Arteriovenous fistula of the wrist after transradial coronary intervention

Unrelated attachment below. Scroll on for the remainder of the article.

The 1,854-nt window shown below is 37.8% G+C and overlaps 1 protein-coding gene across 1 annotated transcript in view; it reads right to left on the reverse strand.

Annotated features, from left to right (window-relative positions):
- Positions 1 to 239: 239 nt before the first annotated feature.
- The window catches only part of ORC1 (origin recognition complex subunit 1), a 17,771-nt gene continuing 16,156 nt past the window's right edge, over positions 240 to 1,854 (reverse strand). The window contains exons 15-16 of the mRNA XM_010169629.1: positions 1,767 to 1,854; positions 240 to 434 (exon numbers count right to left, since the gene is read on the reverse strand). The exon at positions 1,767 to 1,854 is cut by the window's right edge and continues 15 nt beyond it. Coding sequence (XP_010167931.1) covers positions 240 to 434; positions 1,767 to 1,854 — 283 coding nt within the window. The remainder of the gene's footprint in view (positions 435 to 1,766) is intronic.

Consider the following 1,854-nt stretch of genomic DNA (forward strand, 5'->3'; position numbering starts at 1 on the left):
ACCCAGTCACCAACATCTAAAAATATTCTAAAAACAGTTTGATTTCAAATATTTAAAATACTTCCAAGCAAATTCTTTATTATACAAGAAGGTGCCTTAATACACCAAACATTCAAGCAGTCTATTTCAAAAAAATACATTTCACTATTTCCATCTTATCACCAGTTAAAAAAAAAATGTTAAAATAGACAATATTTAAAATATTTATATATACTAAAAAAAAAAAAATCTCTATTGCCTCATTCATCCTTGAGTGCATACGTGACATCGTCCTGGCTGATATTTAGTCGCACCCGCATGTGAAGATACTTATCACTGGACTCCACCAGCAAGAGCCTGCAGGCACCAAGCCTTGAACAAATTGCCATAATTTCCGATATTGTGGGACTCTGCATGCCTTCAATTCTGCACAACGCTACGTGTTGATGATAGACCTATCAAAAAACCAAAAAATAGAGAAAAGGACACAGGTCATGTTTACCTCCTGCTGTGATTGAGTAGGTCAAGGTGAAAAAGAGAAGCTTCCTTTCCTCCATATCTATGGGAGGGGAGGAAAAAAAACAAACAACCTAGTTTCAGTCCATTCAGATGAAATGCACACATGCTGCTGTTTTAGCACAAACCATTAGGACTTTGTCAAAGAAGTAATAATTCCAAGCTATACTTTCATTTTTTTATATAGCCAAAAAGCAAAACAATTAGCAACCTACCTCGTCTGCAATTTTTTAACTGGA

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The transradial approach for percutaneous coronary intervention (PCI) is a common route, but is associated with a few local complications. Access site complications, such as hematoma, radial artery spasm, and a reduced radial pulse, are reported frequently. However, an arteriovenous fistula (AVF) in the wrist related to the procedure is extremely rare. We encountered an AVF of the wrist after a transradial coronary intervention (TRI). The patient complained of a thrill detected in his right wrist, 2 months after TRI. Color Doppler ultrasonography demonstrated an AVF with a high turbulent velocity at the site of communication that required surgical revision. This appears to be a very unusual complication related to the transradial approach for PCI.

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